“In 1980-82, Dr. Singh said, people in the most affluent group could expect to live 2.8 years longer than people in the most deprived group (75.8 versus 73 years). By 1998-2000, the difference in life expectancy had increased to 4.5 years (79.2 versus 74.7 years), and it continues to grow, he said.”


Frederic Mari March 26, 2013 at 11:26 am

I don’t know. I find the fact that we prevent more childhood deaths now than yesteryear to be entirely unremarkable. It’s been like that for a good few centuries.


However your quote by Dr. Singh goes totally the opposite direction. It describes a widening gap between the affluent and the deprived. Furthermore, what really gets me going is that it is entirely preventable. While I am not sure we can do much to hasten the fall of the infancy death rates in industrial countries.

Miley Cyrax March 26, 2013 at 10:38 am

Let’s play genetics with the rich and the poor too–the same qualities of high IQ and low time preference, which are highly heritable traits, will lead to both socioeconomic success and good lifestyle decisions.

Statspotting March 26, 2013 at 4:53 am

This conclusion seems to be counter-intuitive. given the fact that healthcare costs have been moving up, up and up for the last two decades. This chart gives the complete story:


Our understanding is that income is probably the wrong variable to base this on. Some other variable is key here, or maybe it is just overall progress and the income argument is just noise?

Alexei Sadeski March 26, 2013 at 9:00 am

Healthcare is probably only obliquely related to health, at least past a certain low threshold.

prior_approval March 26, 2013 at 4:59 am

Of course, there is also this perspective –

With increasing life expectancy in the U.S., it is important to know whether a longer life expectancy means a longer healthy life span or a prolonged period of later-life morbidity. This study examines changes in lifetime without diabetes, a leading cause of morbidity in later life.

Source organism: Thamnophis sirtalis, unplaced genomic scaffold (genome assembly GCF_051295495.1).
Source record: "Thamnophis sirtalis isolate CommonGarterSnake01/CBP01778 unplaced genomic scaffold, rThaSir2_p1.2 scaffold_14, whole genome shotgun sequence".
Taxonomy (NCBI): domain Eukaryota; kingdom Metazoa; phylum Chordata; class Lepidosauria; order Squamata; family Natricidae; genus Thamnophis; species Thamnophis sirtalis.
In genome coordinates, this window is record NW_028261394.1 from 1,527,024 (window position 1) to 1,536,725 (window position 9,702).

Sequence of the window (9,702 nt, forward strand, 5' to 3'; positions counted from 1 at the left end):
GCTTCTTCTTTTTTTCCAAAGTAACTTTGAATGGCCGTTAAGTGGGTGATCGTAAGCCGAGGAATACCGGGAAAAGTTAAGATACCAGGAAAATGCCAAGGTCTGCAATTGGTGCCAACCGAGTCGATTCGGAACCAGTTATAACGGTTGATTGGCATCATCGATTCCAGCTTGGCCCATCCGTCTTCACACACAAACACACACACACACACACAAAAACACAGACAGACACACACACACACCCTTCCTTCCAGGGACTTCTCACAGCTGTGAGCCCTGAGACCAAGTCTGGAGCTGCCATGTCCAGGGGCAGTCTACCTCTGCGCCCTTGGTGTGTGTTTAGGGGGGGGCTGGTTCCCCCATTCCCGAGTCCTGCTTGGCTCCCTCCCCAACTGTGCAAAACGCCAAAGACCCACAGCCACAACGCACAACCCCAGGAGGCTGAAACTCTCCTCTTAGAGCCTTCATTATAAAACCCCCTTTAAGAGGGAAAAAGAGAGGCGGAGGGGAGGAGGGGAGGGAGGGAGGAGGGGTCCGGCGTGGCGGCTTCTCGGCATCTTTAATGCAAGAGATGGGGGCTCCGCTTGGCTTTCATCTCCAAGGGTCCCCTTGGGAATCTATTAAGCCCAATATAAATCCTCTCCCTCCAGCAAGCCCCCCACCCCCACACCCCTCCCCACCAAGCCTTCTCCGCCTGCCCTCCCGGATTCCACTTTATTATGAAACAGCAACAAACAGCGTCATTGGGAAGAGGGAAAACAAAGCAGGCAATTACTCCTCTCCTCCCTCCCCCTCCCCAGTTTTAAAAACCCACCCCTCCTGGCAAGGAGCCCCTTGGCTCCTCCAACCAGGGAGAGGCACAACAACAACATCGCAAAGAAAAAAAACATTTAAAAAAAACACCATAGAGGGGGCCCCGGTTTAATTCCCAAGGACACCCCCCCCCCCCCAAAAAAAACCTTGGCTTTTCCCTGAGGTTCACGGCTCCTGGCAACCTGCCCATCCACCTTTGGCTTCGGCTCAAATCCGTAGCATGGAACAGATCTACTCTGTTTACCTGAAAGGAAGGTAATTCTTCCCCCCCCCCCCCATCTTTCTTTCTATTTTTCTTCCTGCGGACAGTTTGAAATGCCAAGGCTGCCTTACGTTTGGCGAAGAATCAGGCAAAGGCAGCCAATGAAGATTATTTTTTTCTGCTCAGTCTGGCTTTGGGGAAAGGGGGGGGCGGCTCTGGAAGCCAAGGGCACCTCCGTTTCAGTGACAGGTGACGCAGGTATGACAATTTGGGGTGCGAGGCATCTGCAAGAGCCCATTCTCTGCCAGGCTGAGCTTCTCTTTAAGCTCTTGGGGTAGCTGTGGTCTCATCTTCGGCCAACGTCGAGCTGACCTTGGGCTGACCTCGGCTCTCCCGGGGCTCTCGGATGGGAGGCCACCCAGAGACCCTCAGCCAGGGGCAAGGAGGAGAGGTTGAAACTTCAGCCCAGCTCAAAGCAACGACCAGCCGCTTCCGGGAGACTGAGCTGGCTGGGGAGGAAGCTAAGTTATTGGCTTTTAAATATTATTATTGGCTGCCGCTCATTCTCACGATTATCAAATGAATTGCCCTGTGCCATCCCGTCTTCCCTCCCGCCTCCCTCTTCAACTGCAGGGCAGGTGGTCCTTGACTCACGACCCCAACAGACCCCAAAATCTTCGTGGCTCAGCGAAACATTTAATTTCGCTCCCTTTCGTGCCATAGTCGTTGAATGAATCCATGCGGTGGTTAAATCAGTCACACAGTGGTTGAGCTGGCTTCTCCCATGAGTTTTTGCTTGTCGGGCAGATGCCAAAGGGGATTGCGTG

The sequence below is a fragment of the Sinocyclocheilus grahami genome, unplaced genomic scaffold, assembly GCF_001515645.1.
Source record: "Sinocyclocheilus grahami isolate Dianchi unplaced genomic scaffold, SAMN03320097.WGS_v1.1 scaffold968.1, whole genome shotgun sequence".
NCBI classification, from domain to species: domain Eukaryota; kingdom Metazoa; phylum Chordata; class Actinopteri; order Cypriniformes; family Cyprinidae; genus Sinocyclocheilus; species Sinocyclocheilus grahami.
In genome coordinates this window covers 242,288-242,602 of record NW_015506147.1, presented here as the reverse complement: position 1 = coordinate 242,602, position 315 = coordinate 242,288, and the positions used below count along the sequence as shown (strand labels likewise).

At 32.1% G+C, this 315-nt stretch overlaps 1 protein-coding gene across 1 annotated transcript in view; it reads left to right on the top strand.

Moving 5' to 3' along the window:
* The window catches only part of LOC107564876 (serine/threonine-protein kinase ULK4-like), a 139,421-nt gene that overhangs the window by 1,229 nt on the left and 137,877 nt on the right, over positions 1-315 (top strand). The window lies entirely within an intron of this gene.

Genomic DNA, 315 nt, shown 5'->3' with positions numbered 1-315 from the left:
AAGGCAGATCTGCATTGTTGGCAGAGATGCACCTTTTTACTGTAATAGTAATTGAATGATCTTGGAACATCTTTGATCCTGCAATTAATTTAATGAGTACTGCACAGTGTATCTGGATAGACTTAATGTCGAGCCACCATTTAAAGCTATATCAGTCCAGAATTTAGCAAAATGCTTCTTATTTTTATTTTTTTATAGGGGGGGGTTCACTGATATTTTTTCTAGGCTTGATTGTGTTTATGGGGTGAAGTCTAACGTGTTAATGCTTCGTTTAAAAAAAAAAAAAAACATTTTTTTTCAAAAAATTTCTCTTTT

Using demographic methods and nationally representative data, we estimated changes in diabetes-free life expectancy between 1980–1989 and 2000–2004 for adult men and women in the U.S., estimated the contribution of changes in age-specific diabetes rates, and examined the changing effects of weight status on diabetes risks.

While life expectancy at age 18 for men and women increased between the 1980s and the 2000s, diabetes-free life expectancy at age 18 decreased by 1.7 years for men and 1.5 years for women. The proportion of 18-year-olds who would develop diabetes in their lifetimes increased by almost 50% among women and almost doubled among men. Obese individuals experienced the greatest losses in diabetes-free life expectancy during this period, estimated at 5.6 years for men and 2.5 years for women.

Diabetes-free life expectancy decreased for both men and women between 1980–1989 and 2000–2004, and these decreases are almost entirely attributable to large increases in diabetes incidence among obese individuals.’


‘…perhaps health care inequality attracts attention only when the victims are a group (the poor) who are part of some other narrative of oppression.’

Well, I wonder what group the obese/diabetic belong to – and what their narrative of oppression looks like.